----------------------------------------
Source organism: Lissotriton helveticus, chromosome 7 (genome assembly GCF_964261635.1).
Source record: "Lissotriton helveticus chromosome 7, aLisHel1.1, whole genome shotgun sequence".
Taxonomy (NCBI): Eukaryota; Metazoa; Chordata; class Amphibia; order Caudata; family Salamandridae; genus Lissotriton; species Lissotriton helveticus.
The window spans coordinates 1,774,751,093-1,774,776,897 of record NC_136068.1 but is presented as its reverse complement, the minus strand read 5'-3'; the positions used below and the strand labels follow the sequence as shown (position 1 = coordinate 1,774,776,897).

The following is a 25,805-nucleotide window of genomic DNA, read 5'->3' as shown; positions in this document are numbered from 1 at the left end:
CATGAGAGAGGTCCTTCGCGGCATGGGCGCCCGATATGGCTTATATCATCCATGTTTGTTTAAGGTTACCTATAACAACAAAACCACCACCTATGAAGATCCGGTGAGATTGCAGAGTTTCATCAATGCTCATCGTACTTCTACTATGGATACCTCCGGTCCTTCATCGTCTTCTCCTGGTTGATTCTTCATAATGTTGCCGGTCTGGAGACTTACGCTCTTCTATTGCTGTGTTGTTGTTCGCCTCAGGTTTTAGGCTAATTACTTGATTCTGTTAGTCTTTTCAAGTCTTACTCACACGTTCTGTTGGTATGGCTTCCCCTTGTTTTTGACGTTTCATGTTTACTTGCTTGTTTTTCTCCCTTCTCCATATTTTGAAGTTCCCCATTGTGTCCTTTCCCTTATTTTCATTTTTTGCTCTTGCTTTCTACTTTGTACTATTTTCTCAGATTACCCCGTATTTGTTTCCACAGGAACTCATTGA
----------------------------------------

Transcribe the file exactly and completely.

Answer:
Source organism: Lissotriton helveticus, chromosome 7 (genome assembly GCF_964261635.1).
Source record: "Lissotriton helveticus chromosome 7, aLisHel1.1, whole genome shotgun sequence".
Taxonomy (NCBI): Eukaryota; Metazoa; Chordata; class Amphibia; order Caudata; family Salamandridae; genus Lissotriton; species Lissotriton helveticus.
The window spans coordinates 1,774,751,093-1,774,776,897 of record NC_136068.1 but is presented as its reverse complement, the minus strand read 5'-3'; the positions used below and the strand labels follow the sequence as shown (position 1 = coordinate 1,774,776,897).

The following is a 25,805-nucleotide window of genomic DNA, read 5'->3' as shown; positions in this document are numbered from 1 at the left end:
CATGAGAGAGGTCCTTCGCGGCATGGGCGCCCGATATGGCTTATATCATCCATGTTTGTTTAAGGTTACCTATAACAACAAAACCACCACCTATGAAGATCCGGTGAGATTGCAGAGTTTCATCAATGCTCATCGTACTTCTACTATGGATACCTCCGGTCCTTCATCGTCTTCTCCTGGTTGATTCTTCATAATGTTGCCGGTCTGGAGACTTACGCTCTTCTATTGCTGTGTTGTTGTTCGCCTCAGGTTTTAGGCTAATTACTTGATTCTGTTAGTCTTTTCAAGTCTTACTCACACGTTCTGTTGGTATGGCTTCCCCTTGTTTTTGACGTTTCATGTTTACTTGCTTGTTTTTCTCCCTTCTCCATATTTTGAAGTTCCCCATTGTGTCCTTTCCCTTATTTTCATTTTTTGCTCTTGCTTTCTACTTTGTACTATTTTCTCAGATTACCCCGTATTTGTTTCCACAGGAACTCATTGA